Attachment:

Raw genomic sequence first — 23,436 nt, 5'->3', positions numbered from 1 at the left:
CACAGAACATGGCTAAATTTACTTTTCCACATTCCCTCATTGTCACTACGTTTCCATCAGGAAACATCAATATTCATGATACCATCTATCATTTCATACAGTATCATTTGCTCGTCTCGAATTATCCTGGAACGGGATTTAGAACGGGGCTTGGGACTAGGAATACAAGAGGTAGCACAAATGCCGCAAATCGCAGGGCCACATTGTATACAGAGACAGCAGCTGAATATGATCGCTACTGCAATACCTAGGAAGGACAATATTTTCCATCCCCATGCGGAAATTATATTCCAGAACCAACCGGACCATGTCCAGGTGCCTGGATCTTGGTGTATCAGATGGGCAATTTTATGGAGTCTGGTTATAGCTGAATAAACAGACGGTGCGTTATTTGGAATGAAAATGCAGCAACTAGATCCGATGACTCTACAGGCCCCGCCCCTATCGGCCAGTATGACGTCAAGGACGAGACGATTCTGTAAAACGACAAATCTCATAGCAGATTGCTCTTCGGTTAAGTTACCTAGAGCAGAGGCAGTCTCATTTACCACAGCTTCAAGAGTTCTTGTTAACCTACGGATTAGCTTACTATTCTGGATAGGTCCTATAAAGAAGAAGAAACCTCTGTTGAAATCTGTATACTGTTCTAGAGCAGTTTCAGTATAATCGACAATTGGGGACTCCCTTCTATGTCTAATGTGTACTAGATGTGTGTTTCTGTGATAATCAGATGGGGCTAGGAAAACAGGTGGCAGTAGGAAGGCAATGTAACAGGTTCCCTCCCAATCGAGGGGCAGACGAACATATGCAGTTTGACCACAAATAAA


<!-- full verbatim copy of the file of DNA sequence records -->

Raw genomic sequence first — 23,436 nt, 5'->3', positions numbered from 1 at the left:
CACAGAACATGGCTAAATTTACTTTTCCACATTCCCTCATTGTCACTACGTTTCCATCAGGAAACATCAATATTCATGATACCATCTATCATTTCATACAGTATCATTTGCTCGTCTCGAATTATCCTGGAACGGGATTTAGAACGGGGCTTGGGACTAGGAATACAAGAGGTAGCACAAATGCCGCAAATCGCAGGGCCACATTGTATACAGAGACAGCAGCTGAATATGATCGCTACTGCAATACCTAGGAAGGACAATATTTTCCATCCCCATGCGGAAATTATATTCCAGAACCAACCGGACCATGTCCAGGTGCCTGGATCTTGGTGTATCAGATGGGCAATTTTATGGAGTCTGGTTATAGCTGAATAAACAGACGGTGCGTTATTTGGAATGAAAATGCAGCAACTAGATCCGATGACTCTACAGGCCCCGCCCCTATCGGCCAGTATGACGTCAAGGACGAGACGATTCTGTAAAACGACAAATCTCATAGCAGATTGCTCTTCGGTTAAGTTACCTAGAGCAGAGGCAGTCTCATTTACCACAGCTTCAAGAGTTCTTGTTAACCTACGGATTAGCTTACTATTCTGGATAGGTCCTATAAAGAAGAAGAAACCTCTGTTGAAATCTGTATACTGTTCTAGAGCAGTTTCAGTATAATCGACAATTGGGGACTCCCTTCTATGTCTAATGTGTACTAGATGTGTGTTTCTGTGATAATCAGATGGGGCTAGGAAAACAGGTGGCAGTAGGAAGGCAATGTAACAGGTTCCCTCCCAATCGAGGGGCAGACGAACATATGCAGTTTGACCACAAATAAA